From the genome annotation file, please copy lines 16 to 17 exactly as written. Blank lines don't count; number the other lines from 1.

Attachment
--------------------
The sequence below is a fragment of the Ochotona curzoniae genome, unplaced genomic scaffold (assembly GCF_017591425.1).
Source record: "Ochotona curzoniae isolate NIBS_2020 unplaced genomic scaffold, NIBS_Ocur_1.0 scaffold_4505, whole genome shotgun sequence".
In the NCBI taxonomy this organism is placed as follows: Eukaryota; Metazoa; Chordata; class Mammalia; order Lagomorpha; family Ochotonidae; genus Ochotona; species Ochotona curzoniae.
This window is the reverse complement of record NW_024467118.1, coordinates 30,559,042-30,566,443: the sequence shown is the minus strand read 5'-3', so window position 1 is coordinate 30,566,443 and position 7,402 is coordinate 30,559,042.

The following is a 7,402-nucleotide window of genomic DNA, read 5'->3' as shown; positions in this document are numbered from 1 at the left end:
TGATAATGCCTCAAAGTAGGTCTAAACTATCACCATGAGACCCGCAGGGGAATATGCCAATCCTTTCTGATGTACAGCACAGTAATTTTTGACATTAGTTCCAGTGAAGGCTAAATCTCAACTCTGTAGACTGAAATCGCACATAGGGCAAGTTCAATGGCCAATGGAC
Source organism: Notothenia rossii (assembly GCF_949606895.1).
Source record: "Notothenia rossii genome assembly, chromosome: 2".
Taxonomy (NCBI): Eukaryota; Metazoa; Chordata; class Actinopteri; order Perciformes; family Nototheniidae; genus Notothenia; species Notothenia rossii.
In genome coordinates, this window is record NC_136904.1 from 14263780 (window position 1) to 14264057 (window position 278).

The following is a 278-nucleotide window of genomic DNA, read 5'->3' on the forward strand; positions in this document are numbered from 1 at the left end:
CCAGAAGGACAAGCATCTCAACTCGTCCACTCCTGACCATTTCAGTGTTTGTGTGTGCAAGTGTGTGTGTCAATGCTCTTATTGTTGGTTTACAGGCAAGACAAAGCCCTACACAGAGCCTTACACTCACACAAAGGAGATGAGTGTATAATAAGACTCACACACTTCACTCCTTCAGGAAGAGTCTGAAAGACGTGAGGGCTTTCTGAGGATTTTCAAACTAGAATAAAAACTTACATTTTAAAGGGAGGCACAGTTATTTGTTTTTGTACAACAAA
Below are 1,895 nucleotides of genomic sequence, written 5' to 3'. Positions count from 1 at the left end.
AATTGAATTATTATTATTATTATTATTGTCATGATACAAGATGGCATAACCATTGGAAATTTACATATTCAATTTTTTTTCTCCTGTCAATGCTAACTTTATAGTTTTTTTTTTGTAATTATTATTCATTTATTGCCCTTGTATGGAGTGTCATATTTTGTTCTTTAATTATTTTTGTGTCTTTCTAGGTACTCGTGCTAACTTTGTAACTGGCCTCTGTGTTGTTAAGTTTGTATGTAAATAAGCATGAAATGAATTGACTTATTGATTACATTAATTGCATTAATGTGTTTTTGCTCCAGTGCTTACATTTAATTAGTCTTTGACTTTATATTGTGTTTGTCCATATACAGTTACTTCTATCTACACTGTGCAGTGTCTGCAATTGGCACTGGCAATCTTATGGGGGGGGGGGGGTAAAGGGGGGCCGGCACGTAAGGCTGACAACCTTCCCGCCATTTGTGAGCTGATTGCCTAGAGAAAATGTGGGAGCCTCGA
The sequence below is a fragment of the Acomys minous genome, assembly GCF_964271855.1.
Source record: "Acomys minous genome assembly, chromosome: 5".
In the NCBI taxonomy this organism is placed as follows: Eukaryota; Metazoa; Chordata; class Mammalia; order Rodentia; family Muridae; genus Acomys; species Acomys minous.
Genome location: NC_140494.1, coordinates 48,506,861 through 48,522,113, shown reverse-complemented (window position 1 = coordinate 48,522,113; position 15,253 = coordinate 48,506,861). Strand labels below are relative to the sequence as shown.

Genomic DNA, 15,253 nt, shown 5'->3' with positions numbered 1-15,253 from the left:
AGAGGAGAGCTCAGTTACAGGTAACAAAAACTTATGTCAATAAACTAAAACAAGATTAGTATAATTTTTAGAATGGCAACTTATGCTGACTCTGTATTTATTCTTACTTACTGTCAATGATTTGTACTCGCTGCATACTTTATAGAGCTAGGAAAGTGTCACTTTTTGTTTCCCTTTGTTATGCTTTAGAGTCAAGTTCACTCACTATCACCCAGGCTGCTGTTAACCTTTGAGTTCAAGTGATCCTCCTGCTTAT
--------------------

Source record: "Acomys minous genome assembly, chromosome: 5".
In the NCBI taxonomy this organism is placed as follows: Eukaryota; Metazoa; Chordata; class Mammalia; order Rodentia; family Muridae; genus Acomys; species Acomys minous.